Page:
Cowboys: The Cowboys have invested big-time draft picks and big-time money in their offensive line since 2011 in Tyron Smith, Travis Frederick, Zack Martin and La'el Collins. While Smith, Frederick and Martin could all be named to the Pro Bowl, they all have had better seasons. Smith and Martin have battled numerous injuries. Frederick has acknowledged he has to play better. Collins has been the Cowboys' best linemen from the start of the season after he signed a $50 million extension. Connor Williams, a 2018 second-round pick, was playing OK before his season ended because of a knee injury. The pass protection has been much better than it was in 2018, but before the win against the Rams, the run blocking had not been good enough.
Eagles: The Eagles' offensive front has held up for the most part, but the skill positions are a whole other story. Fans had visions of deep bombs from Wentz to Jackson dancing in their heads this summer, and they got a taste of that in Week 1 when the pair connected for a brace of 50-yard TDs against Washington in the season opener. But it proved to be just a tease. Jackson suffered a core-muscle injury the following week and eventually landed on the injured reserve list. Jeffery joined him this month because of a Lisfranc injury that required surgery. Prior to that, the chemistry between Wentz and Jeffery (and Wentz and Agholor, for that matter) was plain poor. The passing game has been a struggle all season long, and now Wentz is working with a receiver trio of Ward, JJ Arcega-Whiteside and Rob Davis, who have a combined 27 career catches between them.
Stephen A.: Cowboys' win is an indictment of Garrett
Stephen A. Smith contends that Jason Garrett and the Cowboys showing up against the Rams makes their losses against weaker opponents look worse.
Cowboys: It sure seems to be a foregone conclusion that Jason Garrett is in his final moments as coach. Fighting for an NFC East title as a .500 team was not what was expected when the 2019 season began. Garrett has managed to survive over the years when his job has been called into question, but this appears to be his last stand. Cowboys owner and general manager Jerry Jones has questioned Garrett and the coaching staff publicly, and he has talked around -- if not about -- potential replacements. The relationship is at a point where both sides might benefit from a change. Jones believes in the strength of the Cowboys' roster, so a new coach would not have much of a grace period. There will be an expectation of winning sooner than later.
Eagles: Doug Pederson delivered the franchise its first Super Bowl title in 2017. That buys you a down season or two. His assistants, though, can't be feeling as comfortable. Offensive coordinator Mike Groh hasn't experienced the same level of success as his predecessor, Frank Reich. There are plenty of variables that factor into that, and Pederson calls the plays, but a staff shakeup seems probable following what is projecting to be a disappointing season. Could defensive coordinator Jim Schwartz be in trouble? He was part of that Super Bowl team, and Schwartz has been an asset for the organization overall, but the troubles on defense this season are sure to leave a sour taste barring a strong finish.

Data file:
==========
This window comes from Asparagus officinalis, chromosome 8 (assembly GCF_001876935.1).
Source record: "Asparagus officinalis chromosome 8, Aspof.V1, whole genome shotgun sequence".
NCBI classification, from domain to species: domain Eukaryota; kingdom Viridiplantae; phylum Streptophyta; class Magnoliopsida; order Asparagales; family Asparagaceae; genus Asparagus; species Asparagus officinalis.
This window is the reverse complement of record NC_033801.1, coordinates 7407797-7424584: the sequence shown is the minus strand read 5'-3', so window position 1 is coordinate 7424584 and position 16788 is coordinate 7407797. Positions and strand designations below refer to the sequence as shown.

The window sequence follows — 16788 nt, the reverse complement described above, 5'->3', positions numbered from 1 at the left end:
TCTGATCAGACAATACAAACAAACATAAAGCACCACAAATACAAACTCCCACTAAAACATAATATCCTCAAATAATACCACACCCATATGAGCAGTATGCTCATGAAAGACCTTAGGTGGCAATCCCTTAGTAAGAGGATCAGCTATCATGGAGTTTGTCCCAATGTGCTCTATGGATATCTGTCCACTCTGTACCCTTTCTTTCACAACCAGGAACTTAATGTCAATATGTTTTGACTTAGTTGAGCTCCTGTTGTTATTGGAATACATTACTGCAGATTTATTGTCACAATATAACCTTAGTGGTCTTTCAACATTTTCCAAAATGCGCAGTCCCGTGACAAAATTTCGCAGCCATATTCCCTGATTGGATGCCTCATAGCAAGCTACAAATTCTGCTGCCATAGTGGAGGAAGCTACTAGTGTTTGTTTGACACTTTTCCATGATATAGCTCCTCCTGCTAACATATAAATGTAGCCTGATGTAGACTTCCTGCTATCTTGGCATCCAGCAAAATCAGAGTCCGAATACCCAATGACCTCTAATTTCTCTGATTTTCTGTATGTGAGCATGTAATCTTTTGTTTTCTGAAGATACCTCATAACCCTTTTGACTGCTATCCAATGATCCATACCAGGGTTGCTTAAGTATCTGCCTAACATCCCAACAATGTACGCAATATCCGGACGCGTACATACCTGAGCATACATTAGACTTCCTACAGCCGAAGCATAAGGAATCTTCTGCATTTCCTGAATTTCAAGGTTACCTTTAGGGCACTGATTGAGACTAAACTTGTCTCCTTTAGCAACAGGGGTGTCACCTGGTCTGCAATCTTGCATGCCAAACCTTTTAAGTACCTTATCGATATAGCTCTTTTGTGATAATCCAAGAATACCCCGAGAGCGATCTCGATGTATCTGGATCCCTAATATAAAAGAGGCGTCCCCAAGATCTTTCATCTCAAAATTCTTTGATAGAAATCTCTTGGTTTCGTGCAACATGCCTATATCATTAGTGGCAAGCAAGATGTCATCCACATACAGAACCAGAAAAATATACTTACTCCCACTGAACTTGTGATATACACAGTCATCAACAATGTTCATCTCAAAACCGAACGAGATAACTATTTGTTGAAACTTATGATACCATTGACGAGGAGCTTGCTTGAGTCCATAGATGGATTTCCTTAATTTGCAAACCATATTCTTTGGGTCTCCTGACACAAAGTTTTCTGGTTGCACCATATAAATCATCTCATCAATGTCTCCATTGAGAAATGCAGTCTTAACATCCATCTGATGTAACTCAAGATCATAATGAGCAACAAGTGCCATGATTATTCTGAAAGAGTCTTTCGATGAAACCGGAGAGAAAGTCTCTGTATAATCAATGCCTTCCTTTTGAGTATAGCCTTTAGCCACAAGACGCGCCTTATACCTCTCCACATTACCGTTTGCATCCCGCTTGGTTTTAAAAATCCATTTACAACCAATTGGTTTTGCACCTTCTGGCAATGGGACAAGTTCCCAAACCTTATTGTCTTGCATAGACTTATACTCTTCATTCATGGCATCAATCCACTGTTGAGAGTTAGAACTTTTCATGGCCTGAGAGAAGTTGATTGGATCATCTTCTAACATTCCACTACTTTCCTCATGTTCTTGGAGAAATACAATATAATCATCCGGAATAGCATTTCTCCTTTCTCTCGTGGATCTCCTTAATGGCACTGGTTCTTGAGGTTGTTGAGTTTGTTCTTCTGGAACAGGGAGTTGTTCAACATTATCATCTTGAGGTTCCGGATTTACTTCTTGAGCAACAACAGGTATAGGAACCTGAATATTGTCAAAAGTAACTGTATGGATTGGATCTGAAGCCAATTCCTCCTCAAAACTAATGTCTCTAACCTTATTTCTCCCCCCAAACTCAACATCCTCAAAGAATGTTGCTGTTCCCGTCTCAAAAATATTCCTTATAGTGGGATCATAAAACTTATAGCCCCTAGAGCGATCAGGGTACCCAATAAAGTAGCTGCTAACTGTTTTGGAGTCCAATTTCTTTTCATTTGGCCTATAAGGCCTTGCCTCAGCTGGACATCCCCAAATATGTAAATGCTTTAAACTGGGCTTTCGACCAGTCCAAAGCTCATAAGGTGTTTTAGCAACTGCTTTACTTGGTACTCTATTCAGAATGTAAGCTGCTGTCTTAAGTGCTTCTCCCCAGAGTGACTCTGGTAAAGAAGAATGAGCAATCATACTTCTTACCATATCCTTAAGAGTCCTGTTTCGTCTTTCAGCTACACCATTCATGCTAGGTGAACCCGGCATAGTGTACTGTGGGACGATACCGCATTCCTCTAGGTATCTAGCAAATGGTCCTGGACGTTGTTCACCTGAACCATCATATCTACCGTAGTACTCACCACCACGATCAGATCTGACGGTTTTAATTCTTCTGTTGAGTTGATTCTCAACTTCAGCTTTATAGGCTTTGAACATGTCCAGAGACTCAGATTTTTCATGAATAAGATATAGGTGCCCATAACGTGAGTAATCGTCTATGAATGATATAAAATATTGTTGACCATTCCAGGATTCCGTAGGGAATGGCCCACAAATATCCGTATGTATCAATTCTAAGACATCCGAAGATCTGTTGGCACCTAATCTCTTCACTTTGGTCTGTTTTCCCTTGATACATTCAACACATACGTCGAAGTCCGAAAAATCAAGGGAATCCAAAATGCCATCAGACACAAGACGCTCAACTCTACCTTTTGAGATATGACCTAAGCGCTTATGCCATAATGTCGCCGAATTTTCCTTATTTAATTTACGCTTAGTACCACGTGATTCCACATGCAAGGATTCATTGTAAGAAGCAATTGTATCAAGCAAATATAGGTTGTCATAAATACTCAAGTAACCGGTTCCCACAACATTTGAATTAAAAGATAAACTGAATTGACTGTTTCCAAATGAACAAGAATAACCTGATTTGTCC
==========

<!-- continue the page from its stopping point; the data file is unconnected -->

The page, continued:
Cowboys: On the outside, the Cowboys appear to be a team that can win immediately. They will not lose quarterback Dak Prescott in free agency, and it is doubtful they will lose Cooper. They will have some financial decisions to make, but there will be ample salary-cap space. The Cowboys need the players they counted on to have big seasons -- such as Elliott, Lawrence, Smith, Vander Esch and those on the offensive line -- to revert to their former forms. They will need to remake the defensive line and potentially the secondary. The production from the 2019 draft class has been minimal, but the personnel department has had more hits than misses in the draft, as well as in free agency, over the past five years. Dallas will need more hits in the upcoming season, none greater than at coach, in all likelihood. There is talent. There is ability. The team might just need a reset -- even if the Cowboys win the division.
Eagles: The Eagles are showing their age. They entered the season as the third-oldest team in the NFL, with eight of the original starters 30-plus years of age and four more who were 29 years old. They assembled a veteran-laden roster in hopes of making a championship charge, but the Eagles have felt the negative effects of that gamble, with team speed and health holding them back. They have received a jolt from young players such as Sanders, Ward and Boston Scott in recent weeks. It is clear that a youth movement was necessary to salvage this season, and it's needed in greater doses this offseason to put the Eagles in a good position moving forward.